For a second consecutive month, the Energy Information Administration's (EIA) has lowered its natural gas price forecast, saying it expects Henry Hub spot prices to average $3.10/MMBtu this year and $3.40/MMBtu next year.
Those price forecasts, including in EIA's latest Short-Term Energy Outlook (STEO), are both down from last month, when EIA forecast prices averaging $3.16/MMBtu this year and $3.41/MMBtu in 2018. The May STEO included forecasts of $3.17/MMBtu in 2017 and $3.43/MMBtu next year.
"Henry Hub spot prices have been relatively flat in 2017, averaging $3.04/MMBtu during the first half of the year, which is the same as the fourth quarter of 2016 average price," EIA said. "Prices averaged $2.98/MMBtu in June. Closer-to-normal winter temperatures are expected this winter following last year's warm winter, which contributes to growth in residential and commercial consumption.
“Also, export growth is forecast to increase in the second half of 2017 and in 2018. Both factors could contribute to modest upward price pressure."
The front-month natural gas contract for delivery at Henry Hub declined 12 cents/MMBtu from June 1, settling at $2.89/MMBtu on July 6, EIA said.
New York Mercantile Exchange contract values for October 2017 delivery traded during the five-day period ending July 6 suggest a price range of $2.17/MMBtu to $4.08/MMBtu encompassing the market expectation of Henry Hub natural gas prices in October 2017 at the 95% confidence level, EIA said.
For the week ending June 30, EIA reported a storage build of 72 Bcf for the week ending May 26, and working gas in storage stood at 2,888 Bcf, compared with 2,816 Bcf at the same time last year and the five-year average of 2,701 Bcf.
Last November, EIA reported record high natural gas inventories of 4,047 Bcf, but stocks aren't expected to reach such lofty levels again this year.
"Inventory builds have been slightly below average thus far during the injection season, and EIA expects inventories to be 3,940 Bcf at the end of October 2017, which would be 2% higher than the five-year average level for the end of October but 2% lower than the 2016 end-of-October level," according to the STEO.
EIA estimated that dry natural gas production averaged 72.5 Bcf/d in June, up 0.9 Bcf/d from the year-ago level, and it expects production to rise through 2018 in response to forecast price increases and large increases in liquefied natural gas (LNG) exports.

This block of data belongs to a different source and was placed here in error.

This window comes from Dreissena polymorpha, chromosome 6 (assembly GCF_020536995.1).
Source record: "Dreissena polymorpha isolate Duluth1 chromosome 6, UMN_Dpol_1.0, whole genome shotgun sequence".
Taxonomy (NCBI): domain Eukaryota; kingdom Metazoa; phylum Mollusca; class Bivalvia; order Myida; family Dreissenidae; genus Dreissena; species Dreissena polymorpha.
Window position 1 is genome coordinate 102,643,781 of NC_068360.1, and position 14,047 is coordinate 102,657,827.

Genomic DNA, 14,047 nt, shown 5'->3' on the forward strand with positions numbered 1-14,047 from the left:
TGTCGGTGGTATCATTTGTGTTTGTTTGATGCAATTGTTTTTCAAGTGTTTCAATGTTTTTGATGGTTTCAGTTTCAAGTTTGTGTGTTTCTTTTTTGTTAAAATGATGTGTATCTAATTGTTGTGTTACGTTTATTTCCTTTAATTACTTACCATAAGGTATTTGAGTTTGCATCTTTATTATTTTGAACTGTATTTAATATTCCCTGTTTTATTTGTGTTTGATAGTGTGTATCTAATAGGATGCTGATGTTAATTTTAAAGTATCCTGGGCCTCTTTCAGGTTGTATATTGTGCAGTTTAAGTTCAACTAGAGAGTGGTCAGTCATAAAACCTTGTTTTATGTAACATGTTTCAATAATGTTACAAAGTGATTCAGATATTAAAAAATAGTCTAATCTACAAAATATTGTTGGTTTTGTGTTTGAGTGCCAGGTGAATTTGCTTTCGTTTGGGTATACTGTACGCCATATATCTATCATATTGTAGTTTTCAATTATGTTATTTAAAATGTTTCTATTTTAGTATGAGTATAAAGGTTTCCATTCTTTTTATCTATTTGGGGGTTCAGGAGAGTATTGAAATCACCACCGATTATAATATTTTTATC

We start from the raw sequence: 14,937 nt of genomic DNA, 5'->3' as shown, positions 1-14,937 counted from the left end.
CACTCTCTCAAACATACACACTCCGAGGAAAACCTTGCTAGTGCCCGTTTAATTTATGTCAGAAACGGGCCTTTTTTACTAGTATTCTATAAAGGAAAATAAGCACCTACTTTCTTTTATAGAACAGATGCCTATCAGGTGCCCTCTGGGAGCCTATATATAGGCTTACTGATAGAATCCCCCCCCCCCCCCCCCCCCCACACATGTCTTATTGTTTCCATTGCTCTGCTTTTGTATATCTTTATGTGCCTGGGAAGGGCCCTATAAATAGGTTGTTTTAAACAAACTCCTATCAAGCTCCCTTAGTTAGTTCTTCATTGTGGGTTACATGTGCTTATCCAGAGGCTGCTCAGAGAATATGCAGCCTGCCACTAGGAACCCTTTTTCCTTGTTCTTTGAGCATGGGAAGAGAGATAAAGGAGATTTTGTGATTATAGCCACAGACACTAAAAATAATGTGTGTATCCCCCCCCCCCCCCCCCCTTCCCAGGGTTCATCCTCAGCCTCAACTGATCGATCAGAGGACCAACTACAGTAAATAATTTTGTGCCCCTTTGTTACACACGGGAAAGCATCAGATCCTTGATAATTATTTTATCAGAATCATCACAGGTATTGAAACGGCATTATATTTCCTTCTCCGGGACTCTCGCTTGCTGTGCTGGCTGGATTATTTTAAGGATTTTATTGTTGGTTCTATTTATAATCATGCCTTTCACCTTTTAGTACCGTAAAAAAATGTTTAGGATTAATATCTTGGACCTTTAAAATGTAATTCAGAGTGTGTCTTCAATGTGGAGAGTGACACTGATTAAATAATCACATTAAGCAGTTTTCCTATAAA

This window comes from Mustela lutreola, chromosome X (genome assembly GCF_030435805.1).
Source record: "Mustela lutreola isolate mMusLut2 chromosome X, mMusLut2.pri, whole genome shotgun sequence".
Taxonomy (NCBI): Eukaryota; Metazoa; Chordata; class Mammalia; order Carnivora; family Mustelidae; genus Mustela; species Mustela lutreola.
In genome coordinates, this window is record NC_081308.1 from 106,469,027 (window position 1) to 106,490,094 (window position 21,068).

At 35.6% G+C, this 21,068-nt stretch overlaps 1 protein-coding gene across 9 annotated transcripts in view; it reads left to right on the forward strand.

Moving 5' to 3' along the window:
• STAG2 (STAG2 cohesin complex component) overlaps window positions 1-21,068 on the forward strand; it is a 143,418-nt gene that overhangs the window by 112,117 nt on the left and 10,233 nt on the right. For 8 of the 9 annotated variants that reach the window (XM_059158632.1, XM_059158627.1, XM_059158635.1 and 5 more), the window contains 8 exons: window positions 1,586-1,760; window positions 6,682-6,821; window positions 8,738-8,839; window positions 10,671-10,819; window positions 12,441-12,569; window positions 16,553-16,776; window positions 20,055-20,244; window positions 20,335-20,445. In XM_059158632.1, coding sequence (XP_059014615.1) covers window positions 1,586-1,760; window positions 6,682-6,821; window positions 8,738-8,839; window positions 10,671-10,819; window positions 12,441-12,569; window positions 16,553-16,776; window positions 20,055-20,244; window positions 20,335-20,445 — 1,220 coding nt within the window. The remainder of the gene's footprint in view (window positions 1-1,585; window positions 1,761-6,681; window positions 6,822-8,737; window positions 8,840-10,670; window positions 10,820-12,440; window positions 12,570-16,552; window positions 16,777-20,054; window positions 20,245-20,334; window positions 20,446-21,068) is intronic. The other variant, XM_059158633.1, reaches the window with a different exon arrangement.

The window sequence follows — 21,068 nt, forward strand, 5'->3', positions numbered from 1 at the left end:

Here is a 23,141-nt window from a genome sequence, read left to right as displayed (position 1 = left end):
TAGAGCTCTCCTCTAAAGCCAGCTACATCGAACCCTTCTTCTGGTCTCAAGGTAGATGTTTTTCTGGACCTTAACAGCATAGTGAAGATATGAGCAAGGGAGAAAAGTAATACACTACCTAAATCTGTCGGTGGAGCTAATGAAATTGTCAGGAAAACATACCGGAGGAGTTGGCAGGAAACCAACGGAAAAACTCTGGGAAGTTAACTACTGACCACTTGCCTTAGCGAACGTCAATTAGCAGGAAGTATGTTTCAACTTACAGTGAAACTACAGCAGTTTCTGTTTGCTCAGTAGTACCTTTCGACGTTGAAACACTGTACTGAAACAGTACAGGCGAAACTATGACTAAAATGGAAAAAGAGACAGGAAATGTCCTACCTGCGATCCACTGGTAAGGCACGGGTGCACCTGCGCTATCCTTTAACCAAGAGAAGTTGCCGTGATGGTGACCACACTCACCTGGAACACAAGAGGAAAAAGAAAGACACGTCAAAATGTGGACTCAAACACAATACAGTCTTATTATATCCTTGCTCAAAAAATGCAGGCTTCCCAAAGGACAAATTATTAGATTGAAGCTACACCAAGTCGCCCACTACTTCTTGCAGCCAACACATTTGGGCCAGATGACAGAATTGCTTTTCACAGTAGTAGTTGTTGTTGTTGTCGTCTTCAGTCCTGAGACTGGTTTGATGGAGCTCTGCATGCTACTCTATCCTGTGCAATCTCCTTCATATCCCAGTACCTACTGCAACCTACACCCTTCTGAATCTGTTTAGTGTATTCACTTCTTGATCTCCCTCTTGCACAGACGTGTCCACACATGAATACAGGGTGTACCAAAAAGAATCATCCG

Overall, EIA expects dry natural gas production to rise by 1.4% (1.0 Bcf/d) in 2017 and by 4.3% (3.1 Bcf/d) in 2018.
Natural gas pipeline exports to Mexico have risen this year, and EIA expects that growth to continue as Mexico undergoes energy market reform.
"A relatively cheap natural gas export price, rising demand from Mexico, and increased pipeline takeaway capacity in both in the United States and Mexico have led to higher exports," EIA said. "Gross pipeline exports are expected to increase by 0.9 Bcf/d in 2017 and by 0.5 Bcf/d in 2018 to an average of 7.3 Bcf/d."
EIA is projecting U.S. LNG gross exports will average 1.9 Bcf/d this year, up from 0.5 Bcf/d in 2016.
"By the end of 2017, Trains 1 through 4 at Cheniere's Sabine Pass facility in Louisiana are expected to be fully operational, and Cove Point LNG in Maryland is expected to come online. EIA projects gross LNG exports to average 2.8 Bcf/d in 2018, as Sabine Pass and Cove Point ramp up capacity and two new LNG facilities come online," EIA said.
"Cameron LNG Train 1 is scheduled to come online in July, followed by Train 2 in November, and Freeport LNG is scheduled to come online in November. Both facilities are along the U.S. Gulf Coast.
“Cameron LNG Trains 1 and 2 will add 1.1 Bcf/d of new liquefaction capacity, and Freeport Train 1 will add 0.7 Bcf/d of new capacity. The new Cameron and Freeport liquefaction facilities will require a few months to ramp up and are projected to operate below nameplate capacity in 2018."
EIA has said it expects that the United States will become a net exporter of natural gas on average this year, with net exports expected to average 0.4 Bcf/d. As LNG exports increase, 2018 net exports are forecast to be 1.3 Bcf/d.